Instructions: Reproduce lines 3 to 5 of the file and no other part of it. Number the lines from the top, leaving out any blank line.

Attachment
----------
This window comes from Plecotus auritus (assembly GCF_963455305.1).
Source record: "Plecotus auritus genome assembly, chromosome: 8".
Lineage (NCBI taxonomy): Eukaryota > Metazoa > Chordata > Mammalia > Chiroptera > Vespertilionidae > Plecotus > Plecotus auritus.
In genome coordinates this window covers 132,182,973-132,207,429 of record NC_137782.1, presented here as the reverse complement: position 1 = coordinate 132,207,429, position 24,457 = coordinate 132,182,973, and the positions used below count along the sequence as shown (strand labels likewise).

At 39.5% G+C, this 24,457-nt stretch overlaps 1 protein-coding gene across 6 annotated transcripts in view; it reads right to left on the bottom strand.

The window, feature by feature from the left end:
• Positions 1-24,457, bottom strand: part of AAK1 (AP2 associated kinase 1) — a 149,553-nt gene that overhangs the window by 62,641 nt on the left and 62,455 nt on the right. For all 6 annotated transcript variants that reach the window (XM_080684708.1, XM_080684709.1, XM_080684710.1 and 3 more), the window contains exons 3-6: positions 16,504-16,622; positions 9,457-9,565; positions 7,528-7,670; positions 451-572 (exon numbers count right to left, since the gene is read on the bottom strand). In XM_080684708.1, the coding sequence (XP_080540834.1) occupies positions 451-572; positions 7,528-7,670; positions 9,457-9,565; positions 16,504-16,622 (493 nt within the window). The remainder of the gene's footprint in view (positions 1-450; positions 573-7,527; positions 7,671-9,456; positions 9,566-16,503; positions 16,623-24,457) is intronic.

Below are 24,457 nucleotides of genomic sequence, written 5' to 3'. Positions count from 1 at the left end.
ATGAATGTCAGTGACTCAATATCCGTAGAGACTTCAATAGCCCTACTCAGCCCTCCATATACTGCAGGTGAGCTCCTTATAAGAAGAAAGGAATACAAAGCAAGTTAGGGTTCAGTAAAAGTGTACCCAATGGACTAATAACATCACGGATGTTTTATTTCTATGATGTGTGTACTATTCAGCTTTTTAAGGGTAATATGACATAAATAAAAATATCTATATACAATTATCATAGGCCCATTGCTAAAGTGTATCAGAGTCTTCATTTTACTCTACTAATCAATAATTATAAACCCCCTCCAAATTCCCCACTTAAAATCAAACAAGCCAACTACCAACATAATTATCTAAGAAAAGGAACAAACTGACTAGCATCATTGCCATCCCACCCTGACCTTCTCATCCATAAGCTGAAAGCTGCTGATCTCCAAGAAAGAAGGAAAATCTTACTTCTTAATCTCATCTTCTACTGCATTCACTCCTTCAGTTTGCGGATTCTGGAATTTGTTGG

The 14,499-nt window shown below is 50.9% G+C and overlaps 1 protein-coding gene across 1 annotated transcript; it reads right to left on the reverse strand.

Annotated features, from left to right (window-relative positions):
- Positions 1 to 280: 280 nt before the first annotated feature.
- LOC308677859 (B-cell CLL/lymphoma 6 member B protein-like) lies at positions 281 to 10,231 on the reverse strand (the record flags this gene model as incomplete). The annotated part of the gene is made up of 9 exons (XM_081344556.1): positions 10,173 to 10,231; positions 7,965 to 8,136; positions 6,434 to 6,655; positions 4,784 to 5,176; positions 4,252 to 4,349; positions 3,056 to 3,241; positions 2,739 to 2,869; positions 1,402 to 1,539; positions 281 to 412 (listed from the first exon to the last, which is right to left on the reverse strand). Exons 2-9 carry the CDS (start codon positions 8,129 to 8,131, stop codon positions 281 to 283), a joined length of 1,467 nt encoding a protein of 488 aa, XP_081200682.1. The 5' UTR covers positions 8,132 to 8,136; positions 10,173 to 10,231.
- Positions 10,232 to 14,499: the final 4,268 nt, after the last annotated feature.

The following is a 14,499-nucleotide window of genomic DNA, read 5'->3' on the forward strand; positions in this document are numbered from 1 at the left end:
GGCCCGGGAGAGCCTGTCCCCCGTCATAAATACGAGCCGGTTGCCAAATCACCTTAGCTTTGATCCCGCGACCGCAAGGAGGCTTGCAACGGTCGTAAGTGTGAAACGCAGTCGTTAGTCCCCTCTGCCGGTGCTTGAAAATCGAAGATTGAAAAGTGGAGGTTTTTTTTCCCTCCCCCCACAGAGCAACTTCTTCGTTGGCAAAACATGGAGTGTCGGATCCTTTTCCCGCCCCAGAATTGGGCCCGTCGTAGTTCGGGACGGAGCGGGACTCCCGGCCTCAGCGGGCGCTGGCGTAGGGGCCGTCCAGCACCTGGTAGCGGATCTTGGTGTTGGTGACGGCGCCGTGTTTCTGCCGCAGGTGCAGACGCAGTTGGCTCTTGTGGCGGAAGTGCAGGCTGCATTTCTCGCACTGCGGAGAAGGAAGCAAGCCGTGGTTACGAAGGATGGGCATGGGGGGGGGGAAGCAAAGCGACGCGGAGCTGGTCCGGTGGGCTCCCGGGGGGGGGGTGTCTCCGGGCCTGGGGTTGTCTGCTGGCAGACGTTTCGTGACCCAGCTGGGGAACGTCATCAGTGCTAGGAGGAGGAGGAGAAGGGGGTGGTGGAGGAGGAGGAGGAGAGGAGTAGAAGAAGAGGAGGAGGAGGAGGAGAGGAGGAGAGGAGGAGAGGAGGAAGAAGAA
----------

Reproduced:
Lineage (NCBI taxonomy): Eukaryota > Metazoa > Chordata > Mammalia > Chiroptera > Vespertilionidae > Plecotus > Plecotus auritus.
In genome coordinates this window covers 132,182,973-132,207,429 of record NC_137782.1, presented here as the reverse complement: position 1 = coordinate 132,207,429, position 24,457 = coordinate 132,182,973, and the positions used below count along the sequence as shown (strand labels likewise).

At 39.5% G+C, this 24,457-nt stretch overlaps 1 protein-coding gene across 6 annotated transcripts in view; it reads right to left on the bottom strand.